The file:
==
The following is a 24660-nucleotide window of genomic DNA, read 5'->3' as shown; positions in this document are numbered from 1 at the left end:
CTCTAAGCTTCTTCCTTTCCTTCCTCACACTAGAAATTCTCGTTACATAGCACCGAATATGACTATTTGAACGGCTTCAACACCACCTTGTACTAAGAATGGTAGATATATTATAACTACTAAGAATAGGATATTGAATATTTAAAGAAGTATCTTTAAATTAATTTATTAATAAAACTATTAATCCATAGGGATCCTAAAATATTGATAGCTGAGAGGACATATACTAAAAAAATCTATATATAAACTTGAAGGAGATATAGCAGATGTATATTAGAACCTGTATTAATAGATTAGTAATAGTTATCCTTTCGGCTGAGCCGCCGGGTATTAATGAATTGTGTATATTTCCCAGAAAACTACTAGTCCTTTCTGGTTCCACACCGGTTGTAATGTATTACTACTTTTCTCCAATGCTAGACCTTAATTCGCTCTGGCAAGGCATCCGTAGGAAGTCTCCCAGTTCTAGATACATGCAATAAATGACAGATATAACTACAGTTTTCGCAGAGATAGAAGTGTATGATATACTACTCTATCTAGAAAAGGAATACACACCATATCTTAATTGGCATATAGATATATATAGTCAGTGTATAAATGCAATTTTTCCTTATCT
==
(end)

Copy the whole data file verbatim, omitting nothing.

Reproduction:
The following is a 24660-nucleotide window of genomic DNA, read 5'->3' as shown; positions in this document are numbered from 1 at the left end:
CTCTAAGCTTCTTCCTTTCCTTCCTCACACTAGAAATTCTCGTTACATAGCACCGAATATGACTATTTGAACGGCTTCAACACCACCTTGTACTAAGAATGGTAGATATATTATAACTACTAAGAATAGGATATTGAATATTTAAAGAAGTATCTTTAAATTAATTTATTAATAAAACTATTAATCCATAGGGATCCTAAAATATTGATAGCTGAGAGGACATATACTAAAAAAATCTATATATAAACTTGAAGGAGATATAGCAGATGTATATTAGAACCTGTATTAATAGATTAGTAATAGTTATCCTTTCGGCTGAGCCGCCGGGTATTAATGAATTGTGTATATTTCCCAGAAAACTACTAGTCCTTTCTGGTTCCACACCGGTTGTAATGTATTACTACTTTTCTCCAATGCTAGACCTTAATTCGCTCTGGCAAGGCATCCGTAGGAAGTCTCCCAGTTCTAGATACATGCAATAAATGACAGATATAACTACAGTTTTCGCAGAGATAGAAGTGTATGATATACTACTCTATCTAGAAAAGGAATACACACCATATCTTAATTGGCATATAGATATATATAGTCAGTGTATAAATGCAATTTTTCCTTATCT